Quality blog posts are key to your business getting found on the Web. While that may sound obvious – (“Of course, why would I write something ho-hum boring?”) it’s harder than you might think. Not everyone agrees on what quality content is.
Quality content scores high with readers, your target clients, and with search engines. If you want to get found, get known and get clients online, you need to write and publish quality blog posts that resonate with your readers.
Two weeks ago I posed the question, “what makes you mad?” This can be a great first step in uncovering a hidden drive – what motivates you. It can also help identify what drives your readers; what content resonates with them.
There’s a lot of emphasis on publishing frequently. Most professionals and small business owners are told that once or twice weekly is a bare minimum. But none of that matters if what you write is boring, mediocre, confusing or poorly written and formatted.
What is quality content? Sure, you know it when you read it, but what are the essentials? It depends on who you’re writing for. As writer Ginny Soskey at Hubspot blog points out:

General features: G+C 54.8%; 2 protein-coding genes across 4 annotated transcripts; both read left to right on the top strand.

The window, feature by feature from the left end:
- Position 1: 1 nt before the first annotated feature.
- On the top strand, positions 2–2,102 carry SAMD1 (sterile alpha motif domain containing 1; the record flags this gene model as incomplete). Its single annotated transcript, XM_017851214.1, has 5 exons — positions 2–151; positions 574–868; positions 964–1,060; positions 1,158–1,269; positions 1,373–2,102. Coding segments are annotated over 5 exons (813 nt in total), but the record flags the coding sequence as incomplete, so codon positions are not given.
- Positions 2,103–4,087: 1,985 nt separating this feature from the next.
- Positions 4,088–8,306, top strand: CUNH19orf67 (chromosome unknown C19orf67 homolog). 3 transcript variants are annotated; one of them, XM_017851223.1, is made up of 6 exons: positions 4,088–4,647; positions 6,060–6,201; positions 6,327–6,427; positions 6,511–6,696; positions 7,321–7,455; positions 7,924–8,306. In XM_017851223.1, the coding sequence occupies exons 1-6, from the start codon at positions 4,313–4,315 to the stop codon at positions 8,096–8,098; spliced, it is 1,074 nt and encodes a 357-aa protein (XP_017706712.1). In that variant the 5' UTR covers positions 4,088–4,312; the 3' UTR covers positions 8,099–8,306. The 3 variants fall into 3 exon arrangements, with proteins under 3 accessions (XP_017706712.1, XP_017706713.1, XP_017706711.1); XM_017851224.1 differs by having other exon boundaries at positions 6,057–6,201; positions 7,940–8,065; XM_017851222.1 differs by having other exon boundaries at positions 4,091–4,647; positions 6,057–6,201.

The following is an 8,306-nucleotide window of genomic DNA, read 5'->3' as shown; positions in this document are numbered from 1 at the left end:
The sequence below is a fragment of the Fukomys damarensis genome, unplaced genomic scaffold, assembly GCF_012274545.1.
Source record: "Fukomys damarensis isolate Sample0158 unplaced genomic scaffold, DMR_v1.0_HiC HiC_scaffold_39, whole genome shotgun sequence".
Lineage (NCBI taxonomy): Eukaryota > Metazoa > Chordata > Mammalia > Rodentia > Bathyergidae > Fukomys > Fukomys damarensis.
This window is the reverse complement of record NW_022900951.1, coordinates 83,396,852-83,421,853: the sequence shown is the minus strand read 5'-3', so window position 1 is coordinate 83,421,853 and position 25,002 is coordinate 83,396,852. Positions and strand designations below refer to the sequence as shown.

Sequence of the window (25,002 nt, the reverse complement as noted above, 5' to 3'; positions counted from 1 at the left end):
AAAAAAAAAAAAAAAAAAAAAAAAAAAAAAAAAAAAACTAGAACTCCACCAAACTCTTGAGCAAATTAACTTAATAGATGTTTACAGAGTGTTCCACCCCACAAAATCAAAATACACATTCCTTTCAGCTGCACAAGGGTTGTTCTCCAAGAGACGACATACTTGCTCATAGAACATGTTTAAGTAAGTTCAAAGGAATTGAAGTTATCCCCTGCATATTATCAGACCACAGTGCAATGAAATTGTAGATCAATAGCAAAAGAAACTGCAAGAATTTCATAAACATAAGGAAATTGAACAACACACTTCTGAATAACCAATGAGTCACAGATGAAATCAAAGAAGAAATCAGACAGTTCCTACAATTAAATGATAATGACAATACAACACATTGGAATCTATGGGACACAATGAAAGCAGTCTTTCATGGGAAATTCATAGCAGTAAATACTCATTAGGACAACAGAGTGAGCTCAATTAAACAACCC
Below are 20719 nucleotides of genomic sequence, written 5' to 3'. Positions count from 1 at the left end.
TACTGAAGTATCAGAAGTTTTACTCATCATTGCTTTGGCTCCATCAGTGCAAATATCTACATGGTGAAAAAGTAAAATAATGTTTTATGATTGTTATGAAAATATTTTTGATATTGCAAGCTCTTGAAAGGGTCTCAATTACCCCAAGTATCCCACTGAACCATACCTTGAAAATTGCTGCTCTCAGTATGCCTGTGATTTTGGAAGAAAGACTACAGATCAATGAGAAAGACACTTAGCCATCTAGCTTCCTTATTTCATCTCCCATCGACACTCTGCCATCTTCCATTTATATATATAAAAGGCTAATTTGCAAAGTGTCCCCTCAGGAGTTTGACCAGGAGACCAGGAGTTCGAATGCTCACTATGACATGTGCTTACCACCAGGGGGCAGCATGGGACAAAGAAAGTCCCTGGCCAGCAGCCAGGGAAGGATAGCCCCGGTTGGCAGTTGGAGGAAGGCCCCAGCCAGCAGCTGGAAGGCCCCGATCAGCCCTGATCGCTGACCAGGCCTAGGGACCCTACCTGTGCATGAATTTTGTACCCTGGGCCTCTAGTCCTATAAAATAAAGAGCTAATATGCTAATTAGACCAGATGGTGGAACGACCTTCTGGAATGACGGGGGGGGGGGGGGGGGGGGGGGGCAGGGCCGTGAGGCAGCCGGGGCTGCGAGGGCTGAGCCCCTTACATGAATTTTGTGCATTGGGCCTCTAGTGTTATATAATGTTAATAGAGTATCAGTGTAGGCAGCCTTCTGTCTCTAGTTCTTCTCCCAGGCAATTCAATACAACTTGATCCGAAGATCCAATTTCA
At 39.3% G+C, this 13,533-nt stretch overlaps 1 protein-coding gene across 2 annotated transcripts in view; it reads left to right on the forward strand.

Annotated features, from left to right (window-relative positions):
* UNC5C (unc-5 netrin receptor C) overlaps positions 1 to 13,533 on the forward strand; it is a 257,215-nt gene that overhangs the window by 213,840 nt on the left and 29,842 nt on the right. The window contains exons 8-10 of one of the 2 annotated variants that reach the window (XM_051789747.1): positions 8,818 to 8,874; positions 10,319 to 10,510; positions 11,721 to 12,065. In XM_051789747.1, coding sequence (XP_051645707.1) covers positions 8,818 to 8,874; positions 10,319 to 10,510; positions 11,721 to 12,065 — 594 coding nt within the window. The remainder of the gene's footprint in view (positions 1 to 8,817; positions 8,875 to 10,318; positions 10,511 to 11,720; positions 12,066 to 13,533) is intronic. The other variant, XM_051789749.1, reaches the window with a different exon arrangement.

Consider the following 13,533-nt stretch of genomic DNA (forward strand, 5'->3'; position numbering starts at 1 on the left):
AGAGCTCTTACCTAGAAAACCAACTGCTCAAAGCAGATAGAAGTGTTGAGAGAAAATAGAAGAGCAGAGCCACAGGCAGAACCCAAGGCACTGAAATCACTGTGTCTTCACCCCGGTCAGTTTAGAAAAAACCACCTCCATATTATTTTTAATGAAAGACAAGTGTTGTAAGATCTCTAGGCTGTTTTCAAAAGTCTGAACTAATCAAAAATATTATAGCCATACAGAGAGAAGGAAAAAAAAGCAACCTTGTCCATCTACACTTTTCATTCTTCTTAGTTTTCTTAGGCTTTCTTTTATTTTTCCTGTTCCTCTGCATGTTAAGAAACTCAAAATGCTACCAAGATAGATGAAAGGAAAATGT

“There are lots of concrete principles of writing that can help determine the “quality” of a piece of content. Verb usage, spelling, sentence structure — these all have defined rules that, for the most part, have stayed pretty constant. It’s black and white. That is wrong; this is right.
“Then there are the gray areas in writing. Stylistic preferences. Imagery. Storytelling.”
There are not only those style issues, but key is making sure your blog content appeals to the right audience, your target market, your ideal clients. If you write in a casual manner, without a lot of research, but with a lot of humor, you’re probably not going to appeal to Ph.D. level scientists if they’re your target clients.
Quality posts are foremost relevant to your readers. In the Hubspot blog post, “Memes vs. MBAs: What is Quality Content, Anyway?” the author compares what quality content looks like in Harvard Business Review to content on BuzzFeed.
These two sites couldn’t be more different in purpose, audience, and style, but both are enormously successful in their own ways. I recommend you read the full post to understand why. Many of their success tactics can be replicated on your own business blog.
Quality content is defined by your readers. They will subscribe, share with their friends and colleagues and spread what you have to say. What works for one business won’t always work for another. Are you finding what works with your readers? If you haven’t already done so, signup to receive my Shortcuts to Content. It can help you identify what quality content is to your readers.